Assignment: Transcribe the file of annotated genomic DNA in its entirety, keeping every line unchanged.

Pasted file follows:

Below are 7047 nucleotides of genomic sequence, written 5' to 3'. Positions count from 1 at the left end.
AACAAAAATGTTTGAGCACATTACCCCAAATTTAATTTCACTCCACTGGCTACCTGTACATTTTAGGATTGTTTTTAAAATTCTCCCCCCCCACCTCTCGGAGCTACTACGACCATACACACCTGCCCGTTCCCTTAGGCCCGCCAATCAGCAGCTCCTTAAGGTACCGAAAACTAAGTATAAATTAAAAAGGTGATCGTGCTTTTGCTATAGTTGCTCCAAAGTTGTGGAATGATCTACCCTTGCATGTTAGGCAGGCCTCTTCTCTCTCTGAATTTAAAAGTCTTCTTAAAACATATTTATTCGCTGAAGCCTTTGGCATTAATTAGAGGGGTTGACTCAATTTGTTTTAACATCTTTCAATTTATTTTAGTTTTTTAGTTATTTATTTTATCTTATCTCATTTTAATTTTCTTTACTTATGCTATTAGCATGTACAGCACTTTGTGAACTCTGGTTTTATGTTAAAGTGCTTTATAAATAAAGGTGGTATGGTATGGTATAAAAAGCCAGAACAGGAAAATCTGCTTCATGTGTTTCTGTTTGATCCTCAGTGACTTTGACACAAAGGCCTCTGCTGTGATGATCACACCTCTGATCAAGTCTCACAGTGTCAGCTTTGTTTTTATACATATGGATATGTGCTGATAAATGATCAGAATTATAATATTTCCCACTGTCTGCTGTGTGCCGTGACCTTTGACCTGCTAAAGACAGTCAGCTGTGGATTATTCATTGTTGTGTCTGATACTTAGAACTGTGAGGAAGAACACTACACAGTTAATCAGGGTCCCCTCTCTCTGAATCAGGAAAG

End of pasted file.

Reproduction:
Below are 7047 nucleotides of genomic sequence, written 5' to 3'. Positions count from 1 at the left end.
AACAAAAATGTTTGAGCACATTACCCCAAATTTAATTTCACTCCACTGGCTACCTGTACATTTTAGGATTGTTTTTAAAATTCTCCCCCCCCACCTCTCGGAGCTACTACGACCATACACACCTGCCCGTTCCCTTAGGCCCGCCAATCAGCAGCTCCTTAAGGTACCGAAAACTAAGTATAAATTAAAAAGGTGATCGTGCTTTTGCTATAGTTGCTCCAAAGTTGTGGAATGATCTACCCTTGCATGTTAGGCAGGCCTCTTCTCTCTCTGAATTTAAAAGTCTTCTTAAAACATATTTATTCGCTGAAGCCTTTGGCATTAATTAGAGGGGTTGACTCAATTTGTTTTAACATCTTTCAATTTATTTTAGTTTTTTAGTTATTTATTTTATCTTATCTCATTTTAATTTTCTTTACTTATGCTATTAGCATGTACAGCACTTTGTGAACTCTGGTTTTATGTTAAAGTGCTTTATAAATAAAGGTGGTATGGTATGGTATAAAAAGCCAGAACAGGAAAATCTGCTTCATGTGTTTCTGTTTGATCCTCAGTGACTTTGACACAAAGGCCTCTGCTGTGATGATCACACCTCTGATCAAGTCTCACAGTGTCAGCTTTGTTTTTATACATATGGATATGTGCTGATAAATGATCAGAATTATAATATTTCCCACTGTCTGCTGTGTGCCGTGACCTTTGACCTGCTAAAGACAGTCAGCTGTGGATTATTCATTGTTGTGTCTGATACTTAGAACTGTGAGGAAGAACACTACACAGTTAATCAGGGTCCCCTCTCTCTGAATCAGGAAAG